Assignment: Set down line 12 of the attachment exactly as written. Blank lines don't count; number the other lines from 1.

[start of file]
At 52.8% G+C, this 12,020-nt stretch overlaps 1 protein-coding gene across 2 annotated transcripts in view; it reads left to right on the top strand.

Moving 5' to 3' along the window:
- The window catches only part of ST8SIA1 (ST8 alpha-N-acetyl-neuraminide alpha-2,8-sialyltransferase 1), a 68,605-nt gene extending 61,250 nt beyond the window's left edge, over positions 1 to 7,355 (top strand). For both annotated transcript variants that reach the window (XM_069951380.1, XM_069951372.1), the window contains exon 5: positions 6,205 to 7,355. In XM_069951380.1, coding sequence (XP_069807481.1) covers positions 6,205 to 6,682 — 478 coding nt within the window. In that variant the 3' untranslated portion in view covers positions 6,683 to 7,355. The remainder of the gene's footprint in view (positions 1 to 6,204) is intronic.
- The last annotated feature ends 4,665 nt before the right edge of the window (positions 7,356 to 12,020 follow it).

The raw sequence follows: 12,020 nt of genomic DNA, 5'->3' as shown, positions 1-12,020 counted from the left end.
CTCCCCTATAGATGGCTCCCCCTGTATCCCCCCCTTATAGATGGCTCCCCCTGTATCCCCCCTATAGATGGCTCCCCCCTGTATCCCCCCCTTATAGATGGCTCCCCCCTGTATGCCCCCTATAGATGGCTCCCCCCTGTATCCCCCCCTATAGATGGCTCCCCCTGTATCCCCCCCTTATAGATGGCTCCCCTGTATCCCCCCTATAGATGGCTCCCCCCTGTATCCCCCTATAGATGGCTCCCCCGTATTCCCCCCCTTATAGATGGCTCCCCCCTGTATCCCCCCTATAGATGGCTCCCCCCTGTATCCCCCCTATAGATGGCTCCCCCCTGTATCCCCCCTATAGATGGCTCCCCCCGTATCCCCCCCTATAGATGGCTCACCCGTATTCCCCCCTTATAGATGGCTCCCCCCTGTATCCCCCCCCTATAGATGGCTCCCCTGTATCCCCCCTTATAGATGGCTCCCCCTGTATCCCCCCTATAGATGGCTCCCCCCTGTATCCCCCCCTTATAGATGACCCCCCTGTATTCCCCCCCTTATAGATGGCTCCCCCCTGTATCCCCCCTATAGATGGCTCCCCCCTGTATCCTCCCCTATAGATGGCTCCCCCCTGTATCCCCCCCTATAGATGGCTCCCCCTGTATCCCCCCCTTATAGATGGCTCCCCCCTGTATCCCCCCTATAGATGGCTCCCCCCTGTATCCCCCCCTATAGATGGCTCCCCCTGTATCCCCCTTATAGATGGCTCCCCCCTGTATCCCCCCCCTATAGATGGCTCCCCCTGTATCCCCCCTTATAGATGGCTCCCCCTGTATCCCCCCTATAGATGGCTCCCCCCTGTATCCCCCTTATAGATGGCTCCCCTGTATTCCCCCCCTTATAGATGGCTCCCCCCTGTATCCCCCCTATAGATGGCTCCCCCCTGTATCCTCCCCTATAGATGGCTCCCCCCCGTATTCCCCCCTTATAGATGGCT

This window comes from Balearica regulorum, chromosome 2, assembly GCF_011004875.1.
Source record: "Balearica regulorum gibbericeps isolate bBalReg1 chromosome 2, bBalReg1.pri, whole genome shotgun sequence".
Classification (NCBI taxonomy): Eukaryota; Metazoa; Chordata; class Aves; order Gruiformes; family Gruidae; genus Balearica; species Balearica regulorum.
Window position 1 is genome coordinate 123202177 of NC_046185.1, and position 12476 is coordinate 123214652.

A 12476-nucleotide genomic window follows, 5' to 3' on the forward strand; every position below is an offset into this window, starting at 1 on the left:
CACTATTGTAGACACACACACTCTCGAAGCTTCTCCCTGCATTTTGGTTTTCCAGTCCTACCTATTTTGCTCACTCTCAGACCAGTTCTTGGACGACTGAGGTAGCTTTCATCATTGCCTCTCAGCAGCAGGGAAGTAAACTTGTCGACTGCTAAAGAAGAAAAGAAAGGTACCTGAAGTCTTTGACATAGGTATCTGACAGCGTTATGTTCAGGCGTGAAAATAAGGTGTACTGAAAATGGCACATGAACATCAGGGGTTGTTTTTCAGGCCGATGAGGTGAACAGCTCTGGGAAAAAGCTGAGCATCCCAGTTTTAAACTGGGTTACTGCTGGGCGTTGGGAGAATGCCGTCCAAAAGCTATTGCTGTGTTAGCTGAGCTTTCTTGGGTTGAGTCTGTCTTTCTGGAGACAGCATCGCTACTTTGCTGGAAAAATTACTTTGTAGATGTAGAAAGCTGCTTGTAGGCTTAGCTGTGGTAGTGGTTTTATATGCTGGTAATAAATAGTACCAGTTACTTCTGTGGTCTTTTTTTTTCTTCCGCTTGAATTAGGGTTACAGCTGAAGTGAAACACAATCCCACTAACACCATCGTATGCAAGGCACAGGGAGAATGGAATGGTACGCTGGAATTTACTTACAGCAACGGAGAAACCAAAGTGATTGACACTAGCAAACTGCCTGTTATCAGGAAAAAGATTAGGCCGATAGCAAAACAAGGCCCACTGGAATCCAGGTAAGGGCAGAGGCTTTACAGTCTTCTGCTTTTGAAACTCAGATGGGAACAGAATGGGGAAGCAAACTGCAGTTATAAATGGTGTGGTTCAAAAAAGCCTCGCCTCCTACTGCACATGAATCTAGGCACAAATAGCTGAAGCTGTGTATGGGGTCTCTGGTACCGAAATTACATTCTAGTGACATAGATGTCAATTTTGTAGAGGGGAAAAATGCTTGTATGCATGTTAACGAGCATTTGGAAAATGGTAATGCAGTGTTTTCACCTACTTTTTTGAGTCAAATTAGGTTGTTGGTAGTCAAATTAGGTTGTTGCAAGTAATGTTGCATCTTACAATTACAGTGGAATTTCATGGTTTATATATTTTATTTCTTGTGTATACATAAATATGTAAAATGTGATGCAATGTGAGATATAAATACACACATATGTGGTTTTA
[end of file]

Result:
CACTATTGTAGACACACACACTCTCGAAGCTTCTCCCTGCATTTTGGTTTTCCAGTCCTACCTATTTTGCTCACTCTCAGACCAGTTCTTGGACGACTGAGGTAGCTTTCATCATTGCCTCTCAGCAGCAGGGAAGTAAACTTGTCGACTGCTAAAGAAGAAAAGAAAGGTACCTGAAGTCTTTGACATAGGTATCTGACAGCGTTATGTTCAGGCGTGAAAATAAGGTGTACTGAAAATGGCACATGAACATCAGGGGTTGTTTTTCAGGCCGATGAGGTGAACAGCTCTGGGAAAAAGCTGAGCATCCCAGTTTTAAACTGGGTTACTGCTGGGCGTTGGGAGAATGCCGTCCAAAAGCTATTGCTGTGTTAGCTGAGCTTTCTTGGGTTGAGTCTGTCTTTCTGGAGACAGCATCGCTACTTTGCTGGAAAAATTACTTTGTAGATGTAGAAAGCTGCTTGTAGGCTTAGCTGTGGTAGTGGTTTTATATGCTGGTAATAAATAGTACCAGTTACTTCTGTGGTCTTTTTTTTTCTTCCGCTTGAATTAGGGTTACAGCTGAAGTGAAACACAATCCCACTAACACCATCGTATGCAAGGCACAGGGAGAATGGAATGGTACGCTGGAATTTACTTACAGCAACGGAGAAACCAAAGTGATTGACACTAGCAAACTGCCTGTTATCAGGAAAAAGATTAGGCCGATAGCAAAACAAGGCCCACTGGAATCCAGGTAAGGGCAGAGGCTTTACAGTCTTCTGCTTTTGAAACTCAGATGGGAACAGAATGGGGAAGCAAACTGCAGTTATAAATGGTGTGGTTCAAAAAAGCCTCGCCTCCTACTGCACATGAATCTAGGCACAAATAGCTGAAGCTGTGTATGGGGTCTCTGGTACCGAAATTACATTCTAGTGACATAGATGTCAATTTTGTAGAGGGGAAAAATGCTTGTATGCATGTTAACGAGCATTTGGAAAATGGTAATGCAGTGTTTTCACCTACTTTTTTGAGTCAAATTAGGTTGTTGGTAGTCAAATTAGGTTGTTGCAAGTAATGTTGCATCTTACAATTACAGTGGAATTTCATGGTTTATATATTTTATTTCTTGTGTATACATAAATATGTAAAATGTGATGCAATGTGAGATATAAATACACACATATGTGGTTTTA